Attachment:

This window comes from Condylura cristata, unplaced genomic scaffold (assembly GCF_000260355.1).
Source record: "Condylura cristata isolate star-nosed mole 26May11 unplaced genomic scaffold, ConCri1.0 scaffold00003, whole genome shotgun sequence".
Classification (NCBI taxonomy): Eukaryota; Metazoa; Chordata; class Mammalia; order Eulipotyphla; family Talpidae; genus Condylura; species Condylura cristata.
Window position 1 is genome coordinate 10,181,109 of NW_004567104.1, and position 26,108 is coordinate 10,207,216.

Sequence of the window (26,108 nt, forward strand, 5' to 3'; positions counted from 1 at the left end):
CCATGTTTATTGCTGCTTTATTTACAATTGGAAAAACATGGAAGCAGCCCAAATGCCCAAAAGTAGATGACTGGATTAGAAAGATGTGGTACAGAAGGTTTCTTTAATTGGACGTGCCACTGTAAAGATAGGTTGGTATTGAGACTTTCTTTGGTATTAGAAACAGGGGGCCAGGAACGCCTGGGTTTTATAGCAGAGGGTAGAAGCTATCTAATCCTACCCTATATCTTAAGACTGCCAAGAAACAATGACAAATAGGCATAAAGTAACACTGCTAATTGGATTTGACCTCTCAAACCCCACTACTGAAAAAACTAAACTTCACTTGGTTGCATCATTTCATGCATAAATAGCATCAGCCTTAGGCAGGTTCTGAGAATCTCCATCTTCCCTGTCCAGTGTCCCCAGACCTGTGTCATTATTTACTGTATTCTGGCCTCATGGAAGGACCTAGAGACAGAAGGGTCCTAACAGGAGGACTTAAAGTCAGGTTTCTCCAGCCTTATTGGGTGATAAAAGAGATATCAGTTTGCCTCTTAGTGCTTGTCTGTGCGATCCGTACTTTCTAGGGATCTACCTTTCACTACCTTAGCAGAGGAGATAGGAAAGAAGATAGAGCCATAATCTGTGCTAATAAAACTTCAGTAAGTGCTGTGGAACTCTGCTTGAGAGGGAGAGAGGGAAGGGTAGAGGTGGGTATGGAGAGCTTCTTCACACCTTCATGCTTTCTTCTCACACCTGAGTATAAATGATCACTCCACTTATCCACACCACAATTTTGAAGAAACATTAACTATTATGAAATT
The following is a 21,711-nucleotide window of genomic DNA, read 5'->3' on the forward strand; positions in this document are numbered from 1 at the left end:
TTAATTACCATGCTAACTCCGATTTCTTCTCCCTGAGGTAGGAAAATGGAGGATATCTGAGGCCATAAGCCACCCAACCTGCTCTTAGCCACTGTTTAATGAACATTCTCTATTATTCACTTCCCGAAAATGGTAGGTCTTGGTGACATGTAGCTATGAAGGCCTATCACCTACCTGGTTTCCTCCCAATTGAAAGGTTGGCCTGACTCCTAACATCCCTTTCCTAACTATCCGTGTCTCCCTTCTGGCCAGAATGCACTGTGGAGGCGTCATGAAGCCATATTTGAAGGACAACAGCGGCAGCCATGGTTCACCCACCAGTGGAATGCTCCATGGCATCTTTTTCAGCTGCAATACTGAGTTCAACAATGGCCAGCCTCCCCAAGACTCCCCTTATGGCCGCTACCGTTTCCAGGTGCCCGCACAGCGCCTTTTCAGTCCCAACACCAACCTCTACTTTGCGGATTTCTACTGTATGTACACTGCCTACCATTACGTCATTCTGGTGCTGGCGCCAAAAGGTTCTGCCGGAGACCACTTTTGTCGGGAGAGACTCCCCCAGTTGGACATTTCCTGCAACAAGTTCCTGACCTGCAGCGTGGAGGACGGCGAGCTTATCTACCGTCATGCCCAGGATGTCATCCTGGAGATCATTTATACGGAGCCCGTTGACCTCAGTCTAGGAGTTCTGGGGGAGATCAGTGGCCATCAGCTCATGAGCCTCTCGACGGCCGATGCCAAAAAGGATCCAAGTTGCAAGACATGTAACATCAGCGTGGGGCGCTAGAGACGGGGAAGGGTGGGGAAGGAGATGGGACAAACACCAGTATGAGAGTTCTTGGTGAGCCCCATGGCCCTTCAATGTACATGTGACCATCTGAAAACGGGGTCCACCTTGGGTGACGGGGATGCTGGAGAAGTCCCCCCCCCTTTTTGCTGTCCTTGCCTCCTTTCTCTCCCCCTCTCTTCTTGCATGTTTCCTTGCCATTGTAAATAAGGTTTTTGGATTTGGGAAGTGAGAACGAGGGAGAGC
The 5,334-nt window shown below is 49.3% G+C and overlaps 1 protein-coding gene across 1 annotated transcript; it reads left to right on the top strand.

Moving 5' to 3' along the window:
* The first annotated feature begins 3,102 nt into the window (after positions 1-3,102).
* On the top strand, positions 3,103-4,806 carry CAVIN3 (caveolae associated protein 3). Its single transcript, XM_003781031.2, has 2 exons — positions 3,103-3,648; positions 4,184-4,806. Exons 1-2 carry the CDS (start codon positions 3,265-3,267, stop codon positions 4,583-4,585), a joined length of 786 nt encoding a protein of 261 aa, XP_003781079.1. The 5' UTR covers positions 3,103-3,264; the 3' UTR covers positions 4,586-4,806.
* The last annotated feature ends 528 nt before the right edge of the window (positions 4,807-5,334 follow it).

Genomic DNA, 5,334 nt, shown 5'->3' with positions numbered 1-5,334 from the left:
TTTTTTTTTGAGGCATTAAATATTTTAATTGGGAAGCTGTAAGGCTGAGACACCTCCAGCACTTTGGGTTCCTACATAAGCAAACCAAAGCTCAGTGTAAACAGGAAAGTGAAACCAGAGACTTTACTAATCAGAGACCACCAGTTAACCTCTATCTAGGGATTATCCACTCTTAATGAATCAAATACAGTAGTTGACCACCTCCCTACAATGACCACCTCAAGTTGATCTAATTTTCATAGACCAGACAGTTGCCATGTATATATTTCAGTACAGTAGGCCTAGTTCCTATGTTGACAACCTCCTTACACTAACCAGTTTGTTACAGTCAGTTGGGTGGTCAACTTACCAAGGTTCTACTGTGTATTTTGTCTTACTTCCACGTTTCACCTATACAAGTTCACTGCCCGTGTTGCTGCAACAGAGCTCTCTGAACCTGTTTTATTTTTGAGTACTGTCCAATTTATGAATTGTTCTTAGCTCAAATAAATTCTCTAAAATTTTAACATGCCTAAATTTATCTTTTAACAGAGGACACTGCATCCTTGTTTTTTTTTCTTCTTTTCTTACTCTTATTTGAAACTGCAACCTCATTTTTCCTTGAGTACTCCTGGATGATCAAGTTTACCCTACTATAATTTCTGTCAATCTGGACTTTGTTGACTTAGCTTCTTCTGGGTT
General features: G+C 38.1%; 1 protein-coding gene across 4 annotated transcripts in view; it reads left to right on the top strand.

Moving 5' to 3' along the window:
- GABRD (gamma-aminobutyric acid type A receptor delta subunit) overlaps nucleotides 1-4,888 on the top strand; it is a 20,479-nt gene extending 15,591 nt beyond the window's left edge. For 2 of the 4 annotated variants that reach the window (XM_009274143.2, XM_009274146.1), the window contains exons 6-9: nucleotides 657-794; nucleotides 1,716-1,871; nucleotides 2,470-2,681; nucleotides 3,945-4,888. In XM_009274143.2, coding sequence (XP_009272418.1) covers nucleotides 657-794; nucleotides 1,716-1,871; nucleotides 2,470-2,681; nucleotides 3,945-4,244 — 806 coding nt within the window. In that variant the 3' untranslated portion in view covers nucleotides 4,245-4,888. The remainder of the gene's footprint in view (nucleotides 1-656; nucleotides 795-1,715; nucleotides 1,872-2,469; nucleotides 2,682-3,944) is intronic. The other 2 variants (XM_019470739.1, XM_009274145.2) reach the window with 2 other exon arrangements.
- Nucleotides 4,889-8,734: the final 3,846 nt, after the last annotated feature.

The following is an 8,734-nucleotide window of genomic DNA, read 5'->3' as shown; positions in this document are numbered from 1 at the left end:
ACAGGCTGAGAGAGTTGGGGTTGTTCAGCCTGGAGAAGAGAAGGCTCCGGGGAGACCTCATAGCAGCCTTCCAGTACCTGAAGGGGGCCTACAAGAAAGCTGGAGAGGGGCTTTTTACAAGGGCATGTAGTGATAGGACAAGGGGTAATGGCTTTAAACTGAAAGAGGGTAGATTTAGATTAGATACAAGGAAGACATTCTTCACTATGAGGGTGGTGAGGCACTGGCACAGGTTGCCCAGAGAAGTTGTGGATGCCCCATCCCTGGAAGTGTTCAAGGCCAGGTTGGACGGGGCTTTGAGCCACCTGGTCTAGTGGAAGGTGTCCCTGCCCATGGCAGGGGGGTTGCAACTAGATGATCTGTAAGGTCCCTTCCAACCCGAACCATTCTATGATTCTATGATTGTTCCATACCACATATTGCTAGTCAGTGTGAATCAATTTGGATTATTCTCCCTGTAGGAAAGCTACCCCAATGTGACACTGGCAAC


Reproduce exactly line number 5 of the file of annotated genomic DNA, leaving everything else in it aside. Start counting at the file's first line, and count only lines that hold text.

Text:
Sequence of the window (26,108 nt, forward strand, 5' to 3'; positions counted from 1 at the left end):